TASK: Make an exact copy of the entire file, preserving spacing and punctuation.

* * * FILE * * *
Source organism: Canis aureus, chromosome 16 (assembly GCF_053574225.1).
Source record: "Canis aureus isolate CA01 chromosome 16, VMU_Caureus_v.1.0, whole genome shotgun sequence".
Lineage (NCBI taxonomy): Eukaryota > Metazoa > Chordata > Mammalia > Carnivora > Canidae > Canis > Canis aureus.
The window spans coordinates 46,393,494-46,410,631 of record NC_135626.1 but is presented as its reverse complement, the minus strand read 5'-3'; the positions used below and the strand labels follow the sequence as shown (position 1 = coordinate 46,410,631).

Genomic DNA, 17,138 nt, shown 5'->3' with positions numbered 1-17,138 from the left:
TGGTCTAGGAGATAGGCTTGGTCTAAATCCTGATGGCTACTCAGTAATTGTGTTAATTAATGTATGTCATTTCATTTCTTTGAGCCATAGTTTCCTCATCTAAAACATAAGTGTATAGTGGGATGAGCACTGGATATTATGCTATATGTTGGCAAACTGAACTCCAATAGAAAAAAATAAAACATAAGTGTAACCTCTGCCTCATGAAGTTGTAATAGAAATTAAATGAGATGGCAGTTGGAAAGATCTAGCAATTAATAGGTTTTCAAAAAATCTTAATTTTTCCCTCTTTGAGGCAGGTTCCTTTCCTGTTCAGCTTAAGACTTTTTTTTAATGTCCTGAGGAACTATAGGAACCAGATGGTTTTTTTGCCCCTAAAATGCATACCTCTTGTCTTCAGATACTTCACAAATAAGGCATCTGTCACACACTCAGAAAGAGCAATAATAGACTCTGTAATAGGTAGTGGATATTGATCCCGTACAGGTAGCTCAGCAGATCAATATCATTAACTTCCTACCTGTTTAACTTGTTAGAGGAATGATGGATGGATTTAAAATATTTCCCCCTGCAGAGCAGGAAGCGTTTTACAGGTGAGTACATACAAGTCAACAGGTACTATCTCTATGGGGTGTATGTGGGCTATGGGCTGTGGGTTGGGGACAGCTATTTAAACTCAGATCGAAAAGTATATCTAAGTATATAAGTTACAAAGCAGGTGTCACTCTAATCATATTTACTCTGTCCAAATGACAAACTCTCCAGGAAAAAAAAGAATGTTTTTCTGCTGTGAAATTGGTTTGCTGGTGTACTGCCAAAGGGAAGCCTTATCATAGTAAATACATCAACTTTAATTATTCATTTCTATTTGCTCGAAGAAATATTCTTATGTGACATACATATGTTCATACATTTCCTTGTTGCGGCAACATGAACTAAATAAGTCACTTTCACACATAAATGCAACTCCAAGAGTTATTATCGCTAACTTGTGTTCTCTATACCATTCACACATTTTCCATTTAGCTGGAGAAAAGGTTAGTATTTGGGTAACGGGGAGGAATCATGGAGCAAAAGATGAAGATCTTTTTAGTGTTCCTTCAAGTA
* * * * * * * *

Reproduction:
Source organism: Canis aureus, chromosome 16 (assembly GCF_053574225.1).
Source record: "Canis aureus isolate CA01 chromosome 16, VMU_Caureus_v.1.0, whole genome shotgun sequence".
Lineage (NCBI taxonomy): Eukaryota > Metazoa > Chordata > Mammalia > Carnivora > Canidae > Canis > Canis aureus.
The window spans coordinates 46,393,494-46,410,631 of record NC_135626.1 but is presented as its reverse complement, the minus strand read 5'-3'; the positions used below and the strand labels follow the sequence as shown (position 1 = coordinate 46,410,631).

Genomic DNA, 17,138 nt, shown 5'->3' with positions numbered 1-17,138 from the left:
TGGTCTAGGAGATAGGCTTGGTCTAAATCCTGATGGCTACTCAGTAATTGTGTTAATTAATGTATGTCATTTCATTTCTTTGAGCCATAGTTTCCTCATCTAAAACATAAGTGTATAGTGGGATGAGCACTGGATATTATGCTATATGTTGGCAAACTGAACTCCAATAGAAAAAAATAAAACATAAGTGTAACCTCTGCCTCATGAAGTTGTAATAGAAATTAAATGAGATGGCAGTTGGAAAGATCTAGCAATTAATAGGTTTTCAAAAAATCTTAATTTTTCCCTCTTTGAGGCAGGTTCCTTTCCTGTTCAGCTTAAGACTTTTTTTTAATGTCCTGAGGAACTATAGGAACCAGATGGTTTTTTTGCCCCTAAAATGCATACCTCTTGTCTTCAGATACTTCACAAATAAGGCATCTGTCACACACTCAGAAAGAGCAATAATAGACTCTGTAATAGGTAGTGGATATTGATCCCGTACAGGTAGCTCAGCAGATCAATATCATTAACTTCCTACCTGTTTAACTTGTTAGAGGAATGATGGATGGATTTAAAATATTTCCCCCTGCAGAGCAGGAAGCGTTTTACAGGTGAGTACATACAAGTCAACAGGTACTATCTCTATGGGGTGTATGTGGGCTATGGGCTGTGGGTTGGGGACAGCTATTTAAACTCAGATCGAAAAGTATATCTAAGTATATAAGTTACAAAGCAGGTGTCACTCTAATCATATTTACTCTGTCCAAATGACAAACTCTCCAGGAAAAAAAAGAATGTTTTTCTGCTGTGAAATTGGTTTGCTGGTGTACTGCCAAAGGGAAGCCTTATCATAGTAAATACATCAACTTTAATTATTCATTTCTATTTGCTCGAAGAAATATTCTTATGTGACATACATATGTTCATACATTTCCTTGTTGCGGCAACATGAACTAAATAAGTCACTTTCACACATAAATGCAACTCCAAGAGTTATTATCGCTAACTTGTGTTCTCTATACCATTCACACATTTTCCATTTAGCTGGAGAAAAGGTTAGTATTTGGGTAACGGGGAGGAATCATGGAGCAAAAGATGAAGATCTTTTTAGTGTTCCTTCAAGTA